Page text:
Friday, November 26, 2010
by Chad Cooper, November 2010
Here’s a story of a band named Fuel. With origins dating back to 1989, a rock band was born in the western part of Tennessee by two friends, Carl Bell and Jeff Abercrombie.
The two then saw Brett Scallions singing in a nearby city and were blown away by his incredible vocals and talent and had to have him. So Scallions teamed up with Bell and Abercrombie in 1993 and the group decided on the name Fuel.
After recording a few EPs, Fuel caught the eye of Epic Records, who signed the band and their first national release came in March 1998 — Sunburn. The album spawned four huge radio hits, which include “Shimmer,” “Bittersweet,” “Sunburn” and “Jesus or a Gun.” The record went toe-to-toe ranking ahead of the likes of Metallica, Green Day and Everclear.
It took Fuel two years to produce their second album, but it was nowhere near the proverbial sophomore slump. Something Like Human went double platinum and the song “Hemorrhage (In My Hands)” gave the band their first No. 1 hit.
It took even more time (three years) for the band’s third album, Natural Selection, to come out, but for Fuel fans it was well worth the wait. The song “Falls on Me” was another radio hit and “Won’t Back Down” was used on the soundtrack to the movie Daredevil. The record was later nominated for a Grammy in 2004 for best engineered album.
Problems arose and Scallions and drummer Kevin Miller left the band. After replacing Scallions with Toryn Green and Miller with former Godsmack drummer Tommy Stewart, the band released Angels & Devils in 2007.
After that release, the band went idle until Scallions called up Abercrombie in 2009 and brought along Candiria drummer Ken Schalk to play some dates under the name “Re-Fuel.”
Abercrombie decided to work on other projects, but Scallions moved on with Schalk and hired former Shinedown bassist Brad Stewart and Jasin Todd (Shinedown) on guitars, thus the new version of Fuel.
Scallions spoke about his exciting journey in the music industry.
How’s touring been with this group of musicians?
We have been having a blast. We all got together with a common purpose, which is to play the music of Fuel, but at the same time it’s a steppingstone for us. Not just to have fun and get our rocks off, but the opportunity to make new music as well and become a real, really functioning group that we want to be. We want the music that the four of us have done, not just music of me and the other guys that used to be there. Chemistry is great. One beautiful thing about this is Jasin (lead guitar) is not Carl Bell, and Brad (bassist) is not Jeff Abercrombie, and Ken is not Kevin Miller. They are their own people and I embrace that. These are songs that I did as Fuel, but I want the guys to make it their own. Listen to the songs, pick out the important part and add your own color to it and that’s exactly what we’ve all been doing.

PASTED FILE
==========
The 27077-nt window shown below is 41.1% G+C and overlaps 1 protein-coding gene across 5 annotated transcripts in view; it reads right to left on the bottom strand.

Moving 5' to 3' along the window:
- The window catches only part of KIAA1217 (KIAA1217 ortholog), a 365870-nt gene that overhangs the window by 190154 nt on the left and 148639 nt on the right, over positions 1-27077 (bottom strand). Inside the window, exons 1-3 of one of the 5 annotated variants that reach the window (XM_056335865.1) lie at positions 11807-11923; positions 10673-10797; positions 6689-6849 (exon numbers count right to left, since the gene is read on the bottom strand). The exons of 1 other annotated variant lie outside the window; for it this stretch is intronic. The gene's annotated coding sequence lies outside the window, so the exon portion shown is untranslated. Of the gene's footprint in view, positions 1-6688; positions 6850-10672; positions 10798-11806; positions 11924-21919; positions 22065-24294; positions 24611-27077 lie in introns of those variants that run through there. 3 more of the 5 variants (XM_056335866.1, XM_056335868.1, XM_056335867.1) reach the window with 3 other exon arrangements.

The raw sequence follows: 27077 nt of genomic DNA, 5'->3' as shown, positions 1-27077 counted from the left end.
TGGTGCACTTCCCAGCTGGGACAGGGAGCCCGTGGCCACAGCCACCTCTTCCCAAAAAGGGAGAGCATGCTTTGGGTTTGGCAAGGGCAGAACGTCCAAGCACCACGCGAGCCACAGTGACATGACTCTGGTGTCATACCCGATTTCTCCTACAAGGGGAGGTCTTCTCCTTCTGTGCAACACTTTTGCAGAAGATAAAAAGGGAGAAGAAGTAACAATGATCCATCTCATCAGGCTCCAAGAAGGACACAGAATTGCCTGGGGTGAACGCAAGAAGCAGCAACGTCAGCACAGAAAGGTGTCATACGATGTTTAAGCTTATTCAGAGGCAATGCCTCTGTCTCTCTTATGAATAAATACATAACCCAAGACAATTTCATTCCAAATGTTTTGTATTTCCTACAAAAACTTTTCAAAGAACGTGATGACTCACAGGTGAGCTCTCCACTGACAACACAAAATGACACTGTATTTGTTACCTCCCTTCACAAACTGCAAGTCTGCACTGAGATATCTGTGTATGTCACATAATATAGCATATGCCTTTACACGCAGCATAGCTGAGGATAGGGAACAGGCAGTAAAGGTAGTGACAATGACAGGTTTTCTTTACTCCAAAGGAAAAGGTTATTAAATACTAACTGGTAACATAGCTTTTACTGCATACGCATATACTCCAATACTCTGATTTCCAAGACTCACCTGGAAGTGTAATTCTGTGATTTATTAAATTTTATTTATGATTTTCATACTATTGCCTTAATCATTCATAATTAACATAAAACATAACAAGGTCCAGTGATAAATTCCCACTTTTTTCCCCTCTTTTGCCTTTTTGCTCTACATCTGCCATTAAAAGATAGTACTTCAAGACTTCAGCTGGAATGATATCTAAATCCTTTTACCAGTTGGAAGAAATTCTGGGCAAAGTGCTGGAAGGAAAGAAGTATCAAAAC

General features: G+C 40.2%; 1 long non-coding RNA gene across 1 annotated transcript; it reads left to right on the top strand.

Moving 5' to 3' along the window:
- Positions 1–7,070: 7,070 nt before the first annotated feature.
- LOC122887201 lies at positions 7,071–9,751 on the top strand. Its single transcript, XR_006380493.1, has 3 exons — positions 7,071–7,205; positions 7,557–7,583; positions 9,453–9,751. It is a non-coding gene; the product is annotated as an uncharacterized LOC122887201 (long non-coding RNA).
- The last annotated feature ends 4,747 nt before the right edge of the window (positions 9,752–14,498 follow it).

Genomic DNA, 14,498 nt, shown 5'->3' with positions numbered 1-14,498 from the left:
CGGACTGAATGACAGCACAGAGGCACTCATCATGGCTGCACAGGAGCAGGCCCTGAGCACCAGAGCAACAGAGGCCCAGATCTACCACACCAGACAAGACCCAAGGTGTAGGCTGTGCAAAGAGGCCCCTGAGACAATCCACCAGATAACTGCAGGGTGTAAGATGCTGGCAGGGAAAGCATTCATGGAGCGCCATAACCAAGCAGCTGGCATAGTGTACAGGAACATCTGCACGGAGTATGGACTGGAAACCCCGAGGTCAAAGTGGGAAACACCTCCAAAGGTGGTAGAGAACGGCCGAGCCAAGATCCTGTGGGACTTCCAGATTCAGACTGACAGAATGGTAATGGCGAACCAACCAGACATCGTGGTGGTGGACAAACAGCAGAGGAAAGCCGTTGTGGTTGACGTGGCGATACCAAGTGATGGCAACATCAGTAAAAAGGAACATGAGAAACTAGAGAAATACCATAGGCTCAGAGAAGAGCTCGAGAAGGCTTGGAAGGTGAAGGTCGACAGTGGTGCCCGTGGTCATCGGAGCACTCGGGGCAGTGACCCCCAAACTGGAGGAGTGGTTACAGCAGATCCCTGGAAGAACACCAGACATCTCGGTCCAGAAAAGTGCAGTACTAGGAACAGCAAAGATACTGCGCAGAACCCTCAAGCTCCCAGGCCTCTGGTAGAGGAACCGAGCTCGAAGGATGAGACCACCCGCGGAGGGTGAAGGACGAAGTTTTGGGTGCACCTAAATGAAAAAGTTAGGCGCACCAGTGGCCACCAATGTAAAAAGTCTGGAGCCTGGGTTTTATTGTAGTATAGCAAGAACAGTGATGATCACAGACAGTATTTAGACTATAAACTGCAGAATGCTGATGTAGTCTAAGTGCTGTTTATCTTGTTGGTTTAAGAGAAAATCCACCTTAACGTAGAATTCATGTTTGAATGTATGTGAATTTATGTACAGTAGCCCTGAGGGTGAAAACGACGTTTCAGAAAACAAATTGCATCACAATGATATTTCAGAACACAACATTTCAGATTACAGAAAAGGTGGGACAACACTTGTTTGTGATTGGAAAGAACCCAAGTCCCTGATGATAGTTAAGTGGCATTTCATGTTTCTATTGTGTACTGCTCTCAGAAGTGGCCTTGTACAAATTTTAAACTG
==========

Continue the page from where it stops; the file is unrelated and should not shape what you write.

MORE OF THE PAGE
Any new music on the horizon?
We have one new song we are playing and there are a number of other new songs we have been tweaking on. Hopefully those songs will be ready in the new year.
You’ve also been very busy with World Fire Brigade.
World Fire Brigade is me and Sean Danielsen of the band Smile Empty Soul (lead singer/lead guitar). He’s done the bulk of the guitars on the record and I’ve done the bass. Since Sean and I are both singers, we have been sharing the spotlight. The two of us can really intertwine with the vocals aspect and that should be out in the spring. It’s about 90 percent complete.
Sunburn was a powerful debut back in 1998. It went up against several other big rock releases that year. Some 12 years later, are you surprised how relevant the record still is?
It felt great to be lumped in a group with other successful bands. To be able to contend with already successful groups and not be stuck playing in Joe’s Pub every night; to be able to have songs that people can connect to and records that people want to buy and have this longevity is a wonderful thing. You always look back on your career to see what you accomplished and I do look back and think, I did it, you know? I did what many people in this world dream about doing. I did it and I am still doing it. There is no better feeling in this entire world than to survive doing what you’ve always dreamed of doing and get paid doing it. It’s not a dead end job that I hate. I get to do what my passion is. My advice is think about your dreams and go for them. Don’t ever be afraid of catching that start. Don’t let anyone tell you it’s not possible. I’m very lucky.
Going through the trials and tribulations of Fuel, how has this effected you?
After I left Fuel in 2005, I started playing with so many other people. I got the luxury of feeling what it’s like to play with other people than the ones I had been playing with for 15 years. It was nice to get a gauge on what else was out there. I had the chance to play with Robby Krieger and Ray Manzarek of The Doors and they were just monsters. I have been fortunate enough to have good players around me. After all is said and done, I am a better musician today than I ever was.
View photos of Fuel performing @ Whiskey River
Click here to buy Fuel music